LIving with a Host Family

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Host family

For those who have never lived with strangers, the idea of living with a host family abroad can be somewhat daunting. However, it should definitely not be feared and should be viewed as a vital part of you experience living and volunteering abroad. Having said that, it is a somewhat novel experience for most, so we’re going to go over some aspects of living with a host family and what you should expect.

What does life with a host family look like?

This obviously depends on both the family and the volunteer. Generally, the host family will endeavour to make you feel as much like a part of the family as possible. Most volunteers staying with a host family abroad will be given their own private rooms and be allowed access to shared parts of the house. The family will typically provide 3 meals each day which you will eat with the family. You will be expected to follow the family’s rules and in return you will be treated almost like a member of the family. It is important to remember that you are not staying in a hotel and therefore you cannot expect to be treated like you would in a hotel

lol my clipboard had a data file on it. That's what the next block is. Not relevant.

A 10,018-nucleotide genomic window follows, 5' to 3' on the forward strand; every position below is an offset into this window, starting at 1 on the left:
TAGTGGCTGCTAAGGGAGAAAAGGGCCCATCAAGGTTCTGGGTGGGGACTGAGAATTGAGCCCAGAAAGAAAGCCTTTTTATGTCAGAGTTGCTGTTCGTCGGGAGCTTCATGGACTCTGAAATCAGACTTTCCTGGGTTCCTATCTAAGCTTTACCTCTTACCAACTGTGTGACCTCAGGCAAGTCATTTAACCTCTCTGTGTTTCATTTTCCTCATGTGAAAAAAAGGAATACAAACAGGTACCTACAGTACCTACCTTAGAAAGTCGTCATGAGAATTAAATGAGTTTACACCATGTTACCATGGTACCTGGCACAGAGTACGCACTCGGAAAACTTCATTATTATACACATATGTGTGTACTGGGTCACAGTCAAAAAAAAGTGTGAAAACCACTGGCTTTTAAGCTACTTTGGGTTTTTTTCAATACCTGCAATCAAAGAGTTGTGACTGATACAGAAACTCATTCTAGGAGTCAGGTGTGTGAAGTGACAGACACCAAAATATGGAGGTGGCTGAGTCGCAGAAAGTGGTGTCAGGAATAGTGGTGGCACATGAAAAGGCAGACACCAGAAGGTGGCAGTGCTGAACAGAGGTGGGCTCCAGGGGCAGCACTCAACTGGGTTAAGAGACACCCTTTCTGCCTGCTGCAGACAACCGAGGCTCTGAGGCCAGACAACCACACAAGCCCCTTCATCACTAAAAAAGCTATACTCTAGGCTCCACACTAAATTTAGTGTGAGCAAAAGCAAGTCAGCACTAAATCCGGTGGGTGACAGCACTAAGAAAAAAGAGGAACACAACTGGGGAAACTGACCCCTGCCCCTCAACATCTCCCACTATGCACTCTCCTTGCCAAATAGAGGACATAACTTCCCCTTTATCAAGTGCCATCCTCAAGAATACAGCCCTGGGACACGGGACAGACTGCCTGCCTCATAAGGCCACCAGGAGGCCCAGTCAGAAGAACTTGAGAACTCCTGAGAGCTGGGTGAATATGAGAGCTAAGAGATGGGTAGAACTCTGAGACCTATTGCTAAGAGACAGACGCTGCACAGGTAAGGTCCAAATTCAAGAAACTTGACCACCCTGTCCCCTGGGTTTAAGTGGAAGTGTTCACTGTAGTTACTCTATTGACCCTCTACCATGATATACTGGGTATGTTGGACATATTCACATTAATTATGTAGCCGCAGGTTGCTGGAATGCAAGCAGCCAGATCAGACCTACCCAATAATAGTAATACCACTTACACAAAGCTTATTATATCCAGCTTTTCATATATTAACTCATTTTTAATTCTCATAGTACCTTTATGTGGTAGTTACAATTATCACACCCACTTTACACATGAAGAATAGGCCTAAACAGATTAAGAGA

Will I have chance for cultural immersion and language practice?

Host families are local people who are happy to open their homes up to volunteers. As such, there is no better way to experience the cultural of the area first hand as you will be fully immersed. You will share a home with a local family and as such will be living very much like a local. Generally, host families are more than happy to practice the local language with you. Mealtimes can be a great chance to spend time with the family and listen to and practice the language. At other times, it is important to be respectful of the family members’ time but there will undoubtedly be plenty of opportunities to practice with the family. Staying with a host family is an excellent opportunity and we recommend you to make the best use you can of it, learning as much as you can.

Will host family be friendly or will I be accepted easily?